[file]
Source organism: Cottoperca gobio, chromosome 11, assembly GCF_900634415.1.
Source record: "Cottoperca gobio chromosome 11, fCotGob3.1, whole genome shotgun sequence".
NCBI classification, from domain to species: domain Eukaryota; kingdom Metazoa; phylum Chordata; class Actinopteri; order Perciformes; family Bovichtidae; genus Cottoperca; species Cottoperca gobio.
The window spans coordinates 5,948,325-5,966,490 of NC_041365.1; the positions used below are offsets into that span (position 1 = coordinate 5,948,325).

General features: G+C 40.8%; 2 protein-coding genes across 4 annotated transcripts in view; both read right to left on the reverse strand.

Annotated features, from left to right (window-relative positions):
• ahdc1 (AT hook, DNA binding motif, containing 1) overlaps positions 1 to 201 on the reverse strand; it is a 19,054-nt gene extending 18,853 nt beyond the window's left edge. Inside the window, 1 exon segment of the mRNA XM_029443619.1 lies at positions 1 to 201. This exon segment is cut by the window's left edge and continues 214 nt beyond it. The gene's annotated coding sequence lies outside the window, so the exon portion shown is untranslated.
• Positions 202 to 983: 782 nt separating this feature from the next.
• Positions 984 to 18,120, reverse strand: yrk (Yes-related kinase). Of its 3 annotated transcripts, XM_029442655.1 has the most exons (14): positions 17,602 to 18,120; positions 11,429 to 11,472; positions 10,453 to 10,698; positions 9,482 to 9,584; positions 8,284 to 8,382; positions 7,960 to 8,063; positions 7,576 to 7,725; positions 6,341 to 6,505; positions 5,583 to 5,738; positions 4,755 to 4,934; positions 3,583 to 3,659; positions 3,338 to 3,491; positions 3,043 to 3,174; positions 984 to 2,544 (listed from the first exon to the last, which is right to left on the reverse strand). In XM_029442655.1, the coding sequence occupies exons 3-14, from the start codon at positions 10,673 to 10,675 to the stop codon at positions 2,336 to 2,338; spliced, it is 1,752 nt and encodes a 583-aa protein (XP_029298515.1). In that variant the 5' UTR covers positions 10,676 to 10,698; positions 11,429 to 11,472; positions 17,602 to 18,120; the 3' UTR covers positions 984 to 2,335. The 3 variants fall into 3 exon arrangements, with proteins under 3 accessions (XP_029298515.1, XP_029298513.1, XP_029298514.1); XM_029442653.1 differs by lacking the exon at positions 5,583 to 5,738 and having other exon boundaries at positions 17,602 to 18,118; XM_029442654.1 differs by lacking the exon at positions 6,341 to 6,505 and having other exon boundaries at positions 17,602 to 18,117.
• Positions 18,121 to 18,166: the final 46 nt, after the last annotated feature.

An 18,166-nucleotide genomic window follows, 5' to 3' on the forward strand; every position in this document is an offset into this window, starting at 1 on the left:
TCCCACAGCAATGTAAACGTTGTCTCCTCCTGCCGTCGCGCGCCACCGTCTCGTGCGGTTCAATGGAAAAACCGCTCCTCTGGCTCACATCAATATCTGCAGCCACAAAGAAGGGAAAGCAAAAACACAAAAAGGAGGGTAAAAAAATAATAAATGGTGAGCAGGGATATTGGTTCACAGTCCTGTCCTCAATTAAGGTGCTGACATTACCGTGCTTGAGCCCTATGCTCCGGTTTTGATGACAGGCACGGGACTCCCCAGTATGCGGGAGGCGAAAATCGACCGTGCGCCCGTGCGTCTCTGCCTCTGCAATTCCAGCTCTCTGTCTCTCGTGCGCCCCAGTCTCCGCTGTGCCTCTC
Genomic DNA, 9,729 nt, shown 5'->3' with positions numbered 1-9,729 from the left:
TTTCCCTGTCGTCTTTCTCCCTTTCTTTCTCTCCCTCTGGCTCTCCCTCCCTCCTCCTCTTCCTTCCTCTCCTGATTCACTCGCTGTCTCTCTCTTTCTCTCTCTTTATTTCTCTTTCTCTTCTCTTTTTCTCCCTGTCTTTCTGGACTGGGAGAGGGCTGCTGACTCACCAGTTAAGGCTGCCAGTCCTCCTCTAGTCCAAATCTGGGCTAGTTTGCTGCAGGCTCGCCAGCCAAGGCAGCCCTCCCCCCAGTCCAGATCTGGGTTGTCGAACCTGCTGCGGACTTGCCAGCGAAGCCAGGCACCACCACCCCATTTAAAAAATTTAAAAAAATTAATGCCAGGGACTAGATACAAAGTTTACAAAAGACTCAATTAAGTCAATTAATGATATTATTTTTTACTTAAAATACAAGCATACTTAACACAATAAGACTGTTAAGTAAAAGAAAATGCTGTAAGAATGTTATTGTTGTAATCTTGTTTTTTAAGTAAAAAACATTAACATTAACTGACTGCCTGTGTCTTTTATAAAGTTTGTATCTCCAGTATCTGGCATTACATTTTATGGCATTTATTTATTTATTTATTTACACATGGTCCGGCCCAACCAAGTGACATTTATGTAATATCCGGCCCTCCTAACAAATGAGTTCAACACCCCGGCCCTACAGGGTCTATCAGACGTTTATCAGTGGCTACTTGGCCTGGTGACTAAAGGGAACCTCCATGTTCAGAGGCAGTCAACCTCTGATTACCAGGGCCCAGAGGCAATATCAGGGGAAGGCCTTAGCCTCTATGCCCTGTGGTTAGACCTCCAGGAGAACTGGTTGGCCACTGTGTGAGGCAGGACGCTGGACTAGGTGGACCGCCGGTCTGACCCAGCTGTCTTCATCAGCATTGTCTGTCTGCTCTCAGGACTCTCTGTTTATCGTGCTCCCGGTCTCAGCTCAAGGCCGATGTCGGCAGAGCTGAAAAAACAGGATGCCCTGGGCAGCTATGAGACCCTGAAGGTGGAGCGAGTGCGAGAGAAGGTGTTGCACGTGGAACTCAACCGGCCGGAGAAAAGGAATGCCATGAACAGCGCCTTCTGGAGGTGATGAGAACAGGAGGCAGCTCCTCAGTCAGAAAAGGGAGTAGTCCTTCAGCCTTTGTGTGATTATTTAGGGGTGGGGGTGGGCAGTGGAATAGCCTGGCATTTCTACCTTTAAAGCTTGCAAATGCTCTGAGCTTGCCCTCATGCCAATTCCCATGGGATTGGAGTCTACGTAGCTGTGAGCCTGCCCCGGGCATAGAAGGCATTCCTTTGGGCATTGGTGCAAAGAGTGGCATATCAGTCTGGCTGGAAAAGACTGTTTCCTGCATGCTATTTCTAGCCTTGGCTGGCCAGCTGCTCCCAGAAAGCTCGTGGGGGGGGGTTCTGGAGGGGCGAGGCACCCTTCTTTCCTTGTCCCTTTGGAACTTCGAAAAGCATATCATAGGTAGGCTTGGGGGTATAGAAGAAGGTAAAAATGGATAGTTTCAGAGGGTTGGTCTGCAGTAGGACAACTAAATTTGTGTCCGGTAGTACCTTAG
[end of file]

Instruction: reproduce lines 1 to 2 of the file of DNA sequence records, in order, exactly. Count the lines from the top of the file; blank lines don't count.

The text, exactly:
Source organism: Cottoperca gobio, chromosome 11, assembly GCF_900634415.1.
Source record: "Cottoperca gobio chromosome 11, fCotGob3.1, whole genome shotgun sequence".